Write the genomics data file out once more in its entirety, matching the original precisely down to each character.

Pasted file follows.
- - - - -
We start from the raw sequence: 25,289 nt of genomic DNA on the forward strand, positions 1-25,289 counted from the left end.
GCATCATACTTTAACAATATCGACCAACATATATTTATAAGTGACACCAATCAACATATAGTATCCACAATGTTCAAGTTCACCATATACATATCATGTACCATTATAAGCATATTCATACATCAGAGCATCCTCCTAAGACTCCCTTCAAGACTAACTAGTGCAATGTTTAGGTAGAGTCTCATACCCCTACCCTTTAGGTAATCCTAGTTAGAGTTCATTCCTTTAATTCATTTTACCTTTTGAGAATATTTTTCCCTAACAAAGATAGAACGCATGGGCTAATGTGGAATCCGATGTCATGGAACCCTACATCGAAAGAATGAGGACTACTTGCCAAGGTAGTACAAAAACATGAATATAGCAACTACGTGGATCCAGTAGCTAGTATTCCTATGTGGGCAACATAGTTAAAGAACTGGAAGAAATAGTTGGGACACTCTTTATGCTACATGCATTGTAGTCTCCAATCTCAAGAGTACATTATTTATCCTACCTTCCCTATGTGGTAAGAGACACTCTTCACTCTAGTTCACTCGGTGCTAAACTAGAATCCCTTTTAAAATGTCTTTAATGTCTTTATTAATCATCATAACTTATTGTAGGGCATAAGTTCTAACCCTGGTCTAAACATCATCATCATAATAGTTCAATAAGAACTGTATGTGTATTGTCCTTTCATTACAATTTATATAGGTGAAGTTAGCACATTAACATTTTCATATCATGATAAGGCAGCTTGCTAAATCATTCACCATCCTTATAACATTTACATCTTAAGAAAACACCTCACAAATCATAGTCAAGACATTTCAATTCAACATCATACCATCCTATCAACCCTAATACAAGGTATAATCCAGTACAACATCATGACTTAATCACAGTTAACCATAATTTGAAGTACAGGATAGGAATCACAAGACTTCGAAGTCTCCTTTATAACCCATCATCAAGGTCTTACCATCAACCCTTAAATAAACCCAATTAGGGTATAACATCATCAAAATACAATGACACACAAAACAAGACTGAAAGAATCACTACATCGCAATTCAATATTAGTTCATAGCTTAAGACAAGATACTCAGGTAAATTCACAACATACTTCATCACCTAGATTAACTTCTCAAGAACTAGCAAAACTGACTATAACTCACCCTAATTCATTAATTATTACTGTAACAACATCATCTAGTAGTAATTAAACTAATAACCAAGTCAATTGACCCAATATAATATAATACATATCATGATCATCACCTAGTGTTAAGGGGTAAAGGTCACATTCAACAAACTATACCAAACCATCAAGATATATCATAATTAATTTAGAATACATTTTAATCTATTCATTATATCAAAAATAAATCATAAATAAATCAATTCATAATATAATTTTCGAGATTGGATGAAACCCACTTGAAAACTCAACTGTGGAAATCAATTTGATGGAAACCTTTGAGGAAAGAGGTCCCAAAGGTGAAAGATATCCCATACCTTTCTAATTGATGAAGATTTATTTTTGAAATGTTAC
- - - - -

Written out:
We start from the raw sequence: 25,289 nt of genomic DNA on the forward strand, positions 1-25,289 counted from the left end.
GCATCATACTTTAACAATATCGACCAACATATATTTATAAGTGACACCAATCAACATATAGTATCCACAATGTTCAAGTTCACCATATACATATCATGTACCATTATAAGCATATTCATACATCAGAGCATCCTCCTAAGACTCCCTTCAAGACTAACTAGTGCAATGTTTAGGTAGAGTCTCATACCCCTACCCTTTAGGTAATCCTAGTTAGAGTTCATTCCTTTAATTCATTTTACCTTTTGAGAATATTTTTCCCTAACAAAGATAGAACGCATGGGCTAATGTGGAATCCGATGTCATGGAACCCTACATCGAAAGAATGAGGACTACTTGCCAAGGTAGTACAAAAACATGAATATAGCAACTACGTGGATCCAGTAGCTAGTATTCCTATGTGGGCAACATAGTTAAAGAACTGGAAGAAATAGTTGGGACACTCTTTATGCTACATGCATTGTAGTCTCCAATCTCAAGAGTACATTATTTATCCTACCTTCCCTATGTGGTAAGAGACACTCTTCACTCTAGTTCACTCGGTGCTAAACTAGAATCCCTTTTAAAATGTCTTTAATGTCTTTATTAATCATCATAACTTATTGTAGGGCATAAGTTCTAACCCTGGTCTAAACATCATCATCATAATAGTTCAATAAGAACTGTATGTGTATTGTCCTTTCATTACAATTTATATAGGTGAAGTTAGCACATTAACATTTTCATATCATGATAAGGCAGCTTGCTAAATCATTCACCATCCTTATAACATTTACATCTTAAGAAAACACCTCACAAATCATAGTCAAGACATTTCAATTCAACATCATACCATCCTATCAACCCTAATACAAGGTATAATCCAGTACAACATCATGACTTAATCACAGTTAACCATAATTTGAAGTACAGGATAGGAATCACAAGACTTCGAAGTCTCCTTTATAACCCATCATCAAGGTCTTACCATCAACCCTTAAATAAACCCAATTAGGGTATAACATCATCAAAATACAATGACACACAAAACAAGACTGAAAGAATCACTACATCGCAATTCAATATTAGTTCATAGCTTAAGACAAGATACTCAGGTAAATTCACAACATACTTCATCACCTAGATTAACTTCTCAAGAACTAGCAAAACTGACTATAACTCACCCTAATTCATTAATTATTACTGTAACAACATCATCTAGTAGTAATTAAACTAATAACCAAGTCAATTGACCCAATATAATATAATACATATCATGATCATCACCTAGTGTTAAGGGGTAAAGGTCACATTCAACAAACTATACCAAACCATCAAGATATATCATAATTAATTTAGAATACATTTTAATCTATTCATTATATCAAAAATAAATCATAAATAAATCAATTCATAATATAATTTTCGAGATTGGATGAAACCCACTTGAAAACTCAACTGTGGAAATCAATTTGATGGAAACCTTTGAGGAAAGAGGTCCCAAAGGTGAAAGATATCCCATACCTTTCTAATTGATGAAGATTTATTTTTGAAATGTTAC